Limiting temperature rise 1.5-2°C may cut down number of tropical cyclones but not their severity
With an estimated damage of around $369.6 billion worldwide, hurricanes have been the costliest in 2017 since 1960, according to the Global Climate Risk Index 2019 released at the 24th Conference of Parties to the United Nations Framework Convention on Climate Change, underway in Katowice, Poland. The 2017 hurricane season was also marked as the seventh-most active season since the beginning of records (in 1851) and the most active since 2005.
Of the ten most hurricane-affected countries last year, four were hit by tropical cyclones: Puerto Rico, Dominica, Vietnam and Madagascar.
The United States alone suffered damages worth about $200 billion due in 2017, making it the costliest season for ever for the US. The recent National Climate Assessment (NCA) for the US warned of major economic losses due to rising sea levels, frequent heat waves and extreme rains.
The impact has been worse for the poorest countries with the most vulnerable people.
Impact on precipitation, floods and landslides—among major causes of damage
Most countries among the 10 that are most prone to climate risks were hurt by such events. Puerto Rico and Dominica were severely hit by hurricane Maria in September 2017. Sri Lanka suffered the worst rains on the Indian Ocean island since 2003. The May 2017 floods displaced more than 600,000 people. In March 2017, Madagascar too witnessed its biggest storm in a decade.
Peru faced the worst floods there in the last few decades after extreme drought. This has been described as “coastal El Niño”— an infrequent, localised version of the phenomenon, seen last nearly a century ago.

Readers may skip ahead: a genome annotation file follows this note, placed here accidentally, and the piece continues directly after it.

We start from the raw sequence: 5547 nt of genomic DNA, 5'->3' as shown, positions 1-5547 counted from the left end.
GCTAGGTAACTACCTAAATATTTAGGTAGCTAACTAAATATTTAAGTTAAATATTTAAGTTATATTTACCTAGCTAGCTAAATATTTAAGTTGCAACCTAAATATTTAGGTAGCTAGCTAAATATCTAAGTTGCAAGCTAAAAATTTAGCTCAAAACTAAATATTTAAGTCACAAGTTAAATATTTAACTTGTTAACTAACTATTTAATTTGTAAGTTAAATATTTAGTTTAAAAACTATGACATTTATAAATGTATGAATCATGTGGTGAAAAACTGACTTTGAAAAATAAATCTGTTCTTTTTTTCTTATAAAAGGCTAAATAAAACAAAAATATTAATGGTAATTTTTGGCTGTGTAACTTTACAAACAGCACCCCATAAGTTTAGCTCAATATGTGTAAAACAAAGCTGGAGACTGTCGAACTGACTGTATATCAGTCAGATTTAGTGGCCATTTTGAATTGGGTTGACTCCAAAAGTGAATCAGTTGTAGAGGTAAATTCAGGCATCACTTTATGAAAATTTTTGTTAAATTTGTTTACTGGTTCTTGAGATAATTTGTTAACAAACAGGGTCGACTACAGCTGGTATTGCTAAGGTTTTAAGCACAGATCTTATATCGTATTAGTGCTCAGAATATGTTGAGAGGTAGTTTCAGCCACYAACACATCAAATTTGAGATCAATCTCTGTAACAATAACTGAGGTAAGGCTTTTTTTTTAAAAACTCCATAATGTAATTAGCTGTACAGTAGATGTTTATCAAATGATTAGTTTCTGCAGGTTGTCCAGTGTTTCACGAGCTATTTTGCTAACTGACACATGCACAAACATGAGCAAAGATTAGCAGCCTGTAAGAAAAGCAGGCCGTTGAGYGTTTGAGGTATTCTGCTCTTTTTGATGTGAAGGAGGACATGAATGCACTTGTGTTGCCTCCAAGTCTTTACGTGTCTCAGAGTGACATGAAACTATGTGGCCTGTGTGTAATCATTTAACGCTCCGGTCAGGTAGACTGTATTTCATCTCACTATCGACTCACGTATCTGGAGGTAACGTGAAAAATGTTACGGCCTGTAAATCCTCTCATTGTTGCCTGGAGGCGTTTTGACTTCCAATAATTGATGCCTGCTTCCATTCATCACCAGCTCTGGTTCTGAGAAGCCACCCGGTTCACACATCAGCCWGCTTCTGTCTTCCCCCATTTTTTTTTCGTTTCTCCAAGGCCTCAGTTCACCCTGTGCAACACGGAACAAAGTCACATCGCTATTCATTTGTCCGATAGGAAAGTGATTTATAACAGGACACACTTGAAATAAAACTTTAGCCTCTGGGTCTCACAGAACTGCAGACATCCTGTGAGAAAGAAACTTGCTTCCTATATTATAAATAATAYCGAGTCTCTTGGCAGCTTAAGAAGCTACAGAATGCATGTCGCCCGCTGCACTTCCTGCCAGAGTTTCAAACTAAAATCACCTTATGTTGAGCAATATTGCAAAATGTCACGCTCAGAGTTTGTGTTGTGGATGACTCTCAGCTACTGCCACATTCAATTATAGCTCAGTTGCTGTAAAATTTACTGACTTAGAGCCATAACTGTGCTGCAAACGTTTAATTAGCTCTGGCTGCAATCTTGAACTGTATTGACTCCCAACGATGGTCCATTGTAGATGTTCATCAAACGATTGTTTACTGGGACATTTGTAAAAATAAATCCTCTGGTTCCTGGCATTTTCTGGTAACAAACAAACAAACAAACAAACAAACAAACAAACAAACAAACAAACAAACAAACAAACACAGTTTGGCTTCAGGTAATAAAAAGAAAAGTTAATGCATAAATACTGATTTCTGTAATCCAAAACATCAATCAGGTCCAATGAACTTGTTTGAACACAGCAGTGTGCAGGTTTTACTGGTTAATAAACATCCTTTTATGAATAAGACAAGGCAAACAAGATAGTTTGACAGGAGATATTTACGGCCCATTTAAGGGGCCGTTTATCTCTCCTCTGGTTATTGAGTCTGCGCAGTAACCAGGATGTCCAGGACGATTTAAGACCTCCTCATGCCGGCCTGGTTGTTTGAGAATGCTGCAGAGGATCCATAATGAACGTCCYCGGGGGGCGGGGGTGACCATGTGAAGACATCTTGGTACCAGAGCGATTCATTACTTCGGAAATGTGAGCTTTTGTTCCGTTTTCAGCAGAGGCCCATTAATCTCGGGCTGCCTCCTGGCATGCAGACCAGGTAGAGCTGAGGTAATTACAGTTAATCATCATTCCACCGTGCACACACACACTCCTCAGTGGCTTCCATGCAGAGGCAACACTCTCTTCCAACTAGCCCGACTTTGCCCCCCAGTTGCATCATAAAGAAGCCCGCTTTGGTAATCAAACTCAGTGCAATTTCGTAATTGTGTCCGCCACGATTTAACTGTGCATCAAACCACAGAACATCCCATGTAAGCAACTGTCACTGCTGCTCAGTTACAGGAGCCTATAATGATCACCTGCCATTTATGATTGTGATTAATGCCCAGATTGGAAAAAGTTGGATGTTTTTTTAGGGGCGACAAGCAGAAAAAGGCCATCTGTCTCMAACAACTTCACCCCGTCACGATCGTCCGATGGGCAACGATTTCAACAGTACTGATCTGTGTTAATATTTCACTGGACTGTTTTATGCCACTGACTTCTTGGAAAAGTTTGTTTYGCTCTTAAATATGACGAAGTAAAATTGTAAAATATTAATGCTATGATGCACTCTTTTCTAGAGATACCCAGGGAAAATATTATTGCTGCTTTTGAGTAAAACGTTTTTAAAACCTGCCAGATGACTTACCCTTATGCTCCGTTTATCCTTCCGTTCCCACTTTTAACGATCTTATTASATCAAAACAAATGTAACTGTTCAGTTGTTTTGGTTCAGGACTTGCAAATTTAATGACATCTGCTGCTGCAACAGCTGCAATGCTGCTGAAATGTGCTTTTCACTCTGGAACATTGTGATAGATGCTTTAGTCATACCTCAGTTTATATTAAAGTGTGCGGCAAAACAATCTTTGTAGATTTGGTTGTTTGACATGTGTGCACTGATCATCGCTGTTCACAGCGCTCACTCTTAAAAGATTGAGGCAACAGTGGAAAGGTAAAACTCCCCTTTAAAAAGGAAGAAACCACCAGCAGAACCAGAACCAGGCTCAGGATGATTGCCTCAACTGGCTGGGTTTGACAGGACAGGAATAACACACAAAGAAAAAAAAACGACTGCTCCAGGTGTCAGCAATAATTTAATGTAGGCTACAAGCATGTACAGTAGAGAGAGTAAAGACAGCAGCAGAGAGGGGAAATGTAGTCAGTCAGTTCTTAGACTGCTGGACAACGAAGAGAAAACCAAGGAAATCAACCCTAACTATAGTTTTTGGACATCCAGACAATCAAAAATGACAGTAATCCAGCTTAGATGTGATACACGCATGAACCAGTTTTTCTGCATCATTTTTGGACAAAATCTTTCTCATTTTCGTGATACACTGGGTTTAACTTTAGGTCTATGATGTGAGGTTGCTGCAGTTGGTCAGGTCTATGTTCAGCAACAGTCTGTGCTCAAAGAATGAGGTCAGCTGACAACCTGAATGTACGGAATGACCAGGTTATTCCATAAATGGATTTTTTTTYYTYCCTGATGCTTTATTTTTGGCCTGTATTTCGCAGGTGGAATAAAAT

Other countries such as Nepal, Bangladesh and India from South Asia too suffered from extreme rains. Floods in these countries affected more than 40 million, with 1,200 people deaths and millions of cases of displacement throughout the region. The floods in August 2017 caused Nepal damages of around $600 million.
Need to be ready for more severe cyclones
If climate change is limited to 1.5°C or even 2°C, the total number of tropical cyclones is actually expected to decrease. But the intensity of the storms is likely to increase and more of the highest category tropical cyclones are likely to occur, projects this index citing IPCC report. Such a rise in global temperature is expected to warm the oceans. Heat generated from the warmer oceans provides more energy to feed the storms, making them potentially more damaging. Besides, the warmer air can absorb more moisture leading to a rise in precipitation coming with the storms.
Slow cyclones, extreme rains
Tropical cyclones are getting slower. As a result, they shower more rain on affected areas, leading to extreme rains. Peak winds and precipitation are likely to increase more significantly if average temperatures rise by 2°C compared with 1.5°C. Further rises in sea levels will result in more severe storm, warns German Watch.
In fact, India witnessed severe cyclones and floods in 2018. In August, Kerala was affected by severe floods—the worst for the state a century—due to unusually high rainfall during the monsoon. This was an outcome of a chain of extreme weather events that climate change has triggered in India, according to K J Ramesh, director-general of India Meteorological Department.
In October 2018, Cyclones Titli and Luban caused immense damage in Odisha and Andhra Pradesh. In Odisha, 16 out of 30 districts were affected and more than 5.7 million people across 7,402 villages suffered. In Andhra, almost 1.3 million across 872 villages were affected by cyclone Titli. Tamil Nadu faced the severe cyclonic storm 'Gaja' in November, during which 12 districts of the state were severely affected. The state has seen 30 per cent more cyclones in the past 16 years, found a Down to Earth analysis.
The risks of future climate-related losses and damages, thus, are far too severe to simply function as a negotiation chip, says the recent report. It calls upon negotiators at the Poland meet to intensify efforts to properly address “loss and damage” in the interest of the most-affected developing countries.
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